Producer prices have surged by the largest annual increase in nearly a decade, the Labor Department reported Friday.
The Producer Price Index, which tracks input costs for producers, is up 8.3 percent since August 2020—the largest year-over-year increase since November 2010. The index increased 0.7 percent in August alone, above the 0.6 percent expected by economists, marking the fifth consecutive month of record price increases.
The spike in prices comes as businesses struggle to hire workers, driving up their operating costs. Job openings hit a record 10.9 million in July even as millions of Americans remain unemployed, the Labor Department reported this week. President Joe Biden has faced criticism from economists who say his enhanced employment benefits, which expired this month, have exacerbated the country's tight labor market.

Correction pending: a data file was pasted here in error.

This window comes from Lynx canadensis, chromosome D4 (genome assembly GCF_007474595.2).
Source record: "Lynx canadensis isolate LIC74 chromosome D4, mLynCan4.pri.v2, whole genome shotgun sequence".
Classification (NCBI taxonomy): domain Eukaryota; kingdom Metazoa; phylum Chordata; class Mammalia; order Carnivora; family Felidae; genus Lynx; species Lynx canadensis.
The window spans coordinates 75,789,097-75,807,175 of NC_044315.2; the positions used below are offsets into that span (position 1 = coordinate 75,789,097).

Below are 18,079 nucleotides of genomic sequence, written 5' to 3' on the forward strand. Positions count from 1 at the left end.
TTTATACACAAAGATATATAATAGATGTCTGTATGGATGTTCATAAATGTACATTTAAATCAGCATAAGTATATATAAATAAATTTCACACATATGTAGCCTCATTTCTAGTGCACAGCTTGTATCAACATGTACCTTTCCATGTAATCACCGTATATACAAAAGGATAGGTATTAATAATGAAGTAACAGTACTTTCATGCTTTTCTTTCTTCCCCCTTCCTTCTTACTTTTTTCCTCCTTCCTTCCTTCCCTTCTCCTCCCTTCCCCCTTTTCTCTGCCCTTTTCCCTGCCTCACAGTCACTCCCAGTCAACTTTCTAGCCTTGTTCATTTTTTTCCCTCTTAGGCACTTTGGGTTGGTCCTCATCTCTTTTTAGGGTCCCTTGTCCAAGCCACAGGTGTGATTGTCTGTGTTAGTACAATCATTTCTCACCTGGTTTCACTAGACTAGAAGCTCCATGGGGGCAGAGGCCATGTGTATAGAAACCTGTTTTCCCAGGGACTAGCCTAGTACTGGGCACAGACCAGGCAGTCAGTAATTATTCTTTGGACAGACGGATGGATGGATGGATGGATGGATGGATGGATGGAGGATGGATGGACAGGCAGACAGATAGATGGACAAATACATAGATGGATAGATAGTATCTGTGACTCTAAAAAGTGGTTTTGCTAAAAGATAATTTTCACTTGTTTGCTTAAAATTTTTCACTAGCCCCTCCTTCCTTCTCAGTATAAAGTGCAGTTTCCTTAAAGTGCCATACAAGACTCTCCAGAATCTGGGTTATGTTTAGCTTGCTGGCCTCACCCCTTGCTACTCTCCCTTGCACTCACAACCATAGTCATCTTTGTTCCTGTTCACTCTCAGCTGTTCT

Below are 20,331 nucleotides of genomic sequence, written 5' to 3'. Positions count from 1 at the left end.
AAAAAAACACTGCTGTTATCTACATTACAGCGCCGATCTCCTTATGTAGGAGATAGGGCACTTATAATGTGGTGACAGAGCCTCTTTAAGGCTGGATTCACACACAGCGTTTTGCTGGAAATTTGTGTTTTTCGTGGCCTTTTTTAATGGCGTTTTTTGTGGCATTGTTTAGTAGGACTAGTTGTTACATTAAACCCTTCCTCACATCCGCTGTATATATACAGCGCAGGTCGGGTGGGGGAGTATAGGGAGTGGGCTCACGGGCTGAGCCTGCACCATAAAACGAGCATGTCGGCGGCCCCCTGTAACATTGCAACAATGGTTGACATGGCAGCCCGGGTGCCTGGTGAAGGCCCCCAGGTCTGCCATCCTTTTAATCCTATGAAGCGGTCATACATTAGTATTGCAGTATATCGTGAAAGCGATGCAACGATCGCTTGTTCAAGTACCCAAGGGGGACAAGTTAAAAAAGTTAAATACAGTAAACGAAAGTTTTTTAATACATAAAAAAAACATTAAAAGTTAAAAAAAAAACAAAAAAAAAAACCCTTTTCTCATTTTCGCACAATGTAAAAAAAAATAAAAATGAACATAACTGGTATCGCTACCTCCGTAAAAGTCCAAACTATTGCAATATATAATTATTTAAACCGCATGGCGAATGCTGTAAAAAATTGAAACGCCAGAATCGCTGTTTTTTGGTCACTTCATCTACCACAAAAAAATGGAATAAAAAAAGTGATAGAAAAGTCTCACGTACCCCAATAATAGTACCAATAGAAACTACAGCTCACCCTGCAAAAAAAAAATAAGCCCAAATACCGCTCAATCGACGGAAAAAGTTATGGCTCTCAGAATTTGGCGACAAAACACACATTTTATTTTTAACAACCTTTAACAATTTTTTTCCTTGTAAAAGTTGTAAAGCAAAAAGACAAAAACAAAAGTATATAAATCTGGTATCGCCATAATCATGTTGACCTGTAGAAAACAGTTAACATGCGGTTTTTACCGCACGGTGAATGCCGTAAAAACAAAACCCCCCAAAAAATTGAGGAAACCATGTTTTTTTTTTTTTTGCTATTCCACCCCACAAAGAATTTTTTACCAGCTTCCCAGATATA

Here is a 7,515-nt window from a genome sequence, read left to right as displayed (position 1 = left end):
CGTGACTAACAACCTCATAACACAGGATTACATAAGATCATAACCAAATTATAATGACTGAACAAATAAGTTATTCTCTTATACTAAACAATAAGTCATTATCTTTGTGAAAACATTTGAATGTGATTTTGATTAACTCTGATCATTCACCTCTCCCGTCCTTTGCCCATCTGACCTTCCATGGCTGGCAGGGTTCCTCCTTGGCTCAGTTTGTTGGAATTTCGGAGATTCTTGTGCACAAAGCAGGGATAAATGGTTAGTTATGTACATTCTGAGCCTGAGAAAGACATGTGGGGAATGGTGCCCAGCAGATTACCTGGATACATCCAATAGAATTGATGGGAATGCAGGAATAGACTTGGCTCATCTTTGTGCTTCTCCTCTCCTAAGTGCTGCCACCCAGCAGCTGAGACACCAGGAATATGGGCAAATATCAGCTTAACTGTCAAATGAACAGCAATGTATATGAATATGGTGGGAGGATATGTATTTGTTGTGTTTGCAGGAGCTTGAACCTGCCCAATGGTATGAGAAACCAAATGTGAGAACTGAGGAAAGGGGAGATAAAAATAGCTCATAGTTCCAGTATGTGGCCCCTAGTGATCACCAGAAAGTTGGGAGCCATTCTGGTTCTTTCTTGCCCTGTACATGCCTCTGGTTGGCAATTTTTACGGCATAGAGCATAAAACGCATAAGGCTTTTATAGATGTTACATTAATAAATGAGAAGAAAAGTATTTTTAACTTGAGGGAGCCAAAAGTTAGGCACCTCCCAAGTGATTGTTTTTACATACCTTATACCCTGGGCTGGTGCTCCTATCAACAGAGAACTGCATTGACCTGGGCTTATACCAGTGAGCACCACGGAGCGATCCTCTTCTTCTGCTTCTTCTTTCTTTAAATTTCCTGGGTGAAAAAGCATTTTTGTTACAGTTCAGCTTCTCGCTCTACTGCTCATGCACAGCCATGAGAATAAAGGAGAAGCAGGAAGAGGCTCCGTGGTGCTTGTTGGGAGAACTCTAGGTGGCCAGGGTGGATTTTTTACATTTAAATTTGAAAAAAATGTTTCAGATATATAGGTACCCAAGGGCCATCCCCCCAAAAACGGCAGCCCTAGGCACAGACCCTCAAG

Concerns about inflation are complicating Democrats' efforts to pass the party's $3.5 trillion spending package in Congress. Democratic senator Joe Manchin (W.Va.) said he will withhold his support for the reconciliation bill, saying it will worsen the nation's soaring inflation, which is "bleeding the value of Americans' wages and income."
"I believe that spending trillions more dollars not only ignores present economic reality, but makes it certain that America will be fiscally weakened when it faces a future recession or national emergency," the senator wrote in a Wall Street Journal op-ed last week.